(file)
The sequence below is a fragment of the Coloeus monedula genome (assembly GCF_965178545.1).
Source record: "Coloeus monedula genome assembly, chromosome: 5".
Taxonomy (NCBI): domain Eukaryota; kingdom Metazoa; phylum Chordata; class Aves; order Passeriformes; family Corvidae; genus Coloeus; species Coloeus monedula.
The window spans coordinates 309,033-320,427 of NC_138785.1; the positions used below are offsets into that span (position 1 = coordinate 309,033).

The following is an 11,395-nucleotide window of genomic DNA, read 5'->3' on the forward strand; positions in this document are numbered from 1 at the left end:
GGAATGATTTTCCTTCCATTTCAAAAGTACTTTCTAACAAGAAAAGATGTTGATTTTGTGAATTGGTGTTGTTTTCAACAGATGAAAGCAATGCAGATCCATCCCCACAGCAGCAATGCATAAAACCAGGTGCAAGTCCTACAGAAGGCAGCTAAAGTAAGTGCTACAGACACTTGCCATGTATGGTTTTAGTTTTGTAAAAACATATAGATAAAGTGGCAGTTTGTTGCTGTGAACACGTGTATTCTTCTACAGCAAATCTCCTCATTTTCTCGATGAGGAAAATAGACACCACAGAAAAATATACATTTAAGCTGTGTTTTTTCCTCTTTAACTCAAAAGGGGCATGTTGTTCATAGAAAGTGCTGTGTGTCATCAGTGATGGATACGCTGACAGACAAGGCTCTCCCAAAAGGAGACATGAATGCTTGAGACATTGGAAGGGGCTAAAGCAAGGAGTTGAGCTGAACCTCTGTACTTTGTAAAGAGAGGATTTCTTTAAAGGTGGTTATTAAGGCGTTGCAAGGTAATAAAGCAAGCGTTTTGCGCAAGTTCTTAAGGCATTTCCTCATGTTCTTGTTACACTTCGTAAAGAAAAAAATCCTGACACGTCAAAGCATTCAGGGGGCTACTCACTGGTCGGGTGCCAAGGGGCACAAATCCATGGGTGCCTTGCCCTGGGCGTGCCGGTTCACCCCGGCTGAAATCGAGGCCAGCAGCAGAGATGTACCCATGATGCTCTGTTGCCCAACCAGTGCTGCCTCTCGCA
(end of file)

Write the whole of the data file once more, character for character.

The sequence below is a fragment of the Coloeus monedula genome (assembly GCF_965178545.1).
Source record: "Coloeus monedula genome assembly, chromosome: 5".
Taxonomy (NCBI): domain Eukaryota; kingdom Metazoa; phylum Chordata; class Aves; order Passeriformes; family Corvidae; genus Coloeus; species Coloeus monedula.
The window spans coordinates 309,033-320,427 of NC_138785.1; the positions used below are offsets into that span (position 1 = coordinate 309,033).

The following is an 11,395-nucleotide window of genomic DNA, read 5'->3' on the forward strand; positions in this document are numbered from 1 at the left end:
GGAATGATTTTCCTTCCATTTCAAAAGTACTTTCTAACAAGAAAAGATGTTGATTTTGTGAATTGGTGTTGTTTTCAACAGATGAAAGCAATGCAGATCCATCCCCACAGCAGCAATGCATAAAACCAGGTGCAAGTCCTACAGAAGGCAGCTAAAGTAAGTGCTACAGACACTTGCCATGTATGGTTTTAGTTTTGTAAAAACATATAGATAAAGTGGCAGTTTGTTGCTGTGAACACGTGTATTCTTCTACAGCAAATCTCCTCATTTTCTCGATGAGGAAAATAGACACCACAGAAAAATATACATTTAAGCTGTGTTTTTTCCTCTTTAACTCAAAAGGGGCATGTTGTTCATAGAAAGTGCTGTGTGTCATCAGTGATGGATACGCTGACAGACAAGGCTCTCCCAAAAGGAGACATGAATGCTTGAGACATTGGAAGGGGCTAAAGCAAGGAGTTGAGCTGAACCTCTGTACTTTGTAAAGAGAGGATTTCTTTAAAGGTGGTTATTAAGGCGTTGCAAGGTAATAAAGCAAGCGTTTTGCGCAAGTTCTTAAGGCATTTCCTCATGTTCTTGTTACACTTCGTAAAGAAAAAAATCCTGACACGTCAAAGCATTCAGGGGGCTACTCACTGGTCGGGTGCCAAGGGGCACAAATCCATGGGTGCCTTGCCCTGGGCGTGCCGGTTCACCCCGGCTGAAATCGAGGCCAGCAGCAGAGATGTACCCATGATGCTCTGTTGCCCAACCAGTGCTGCCTCTCGCA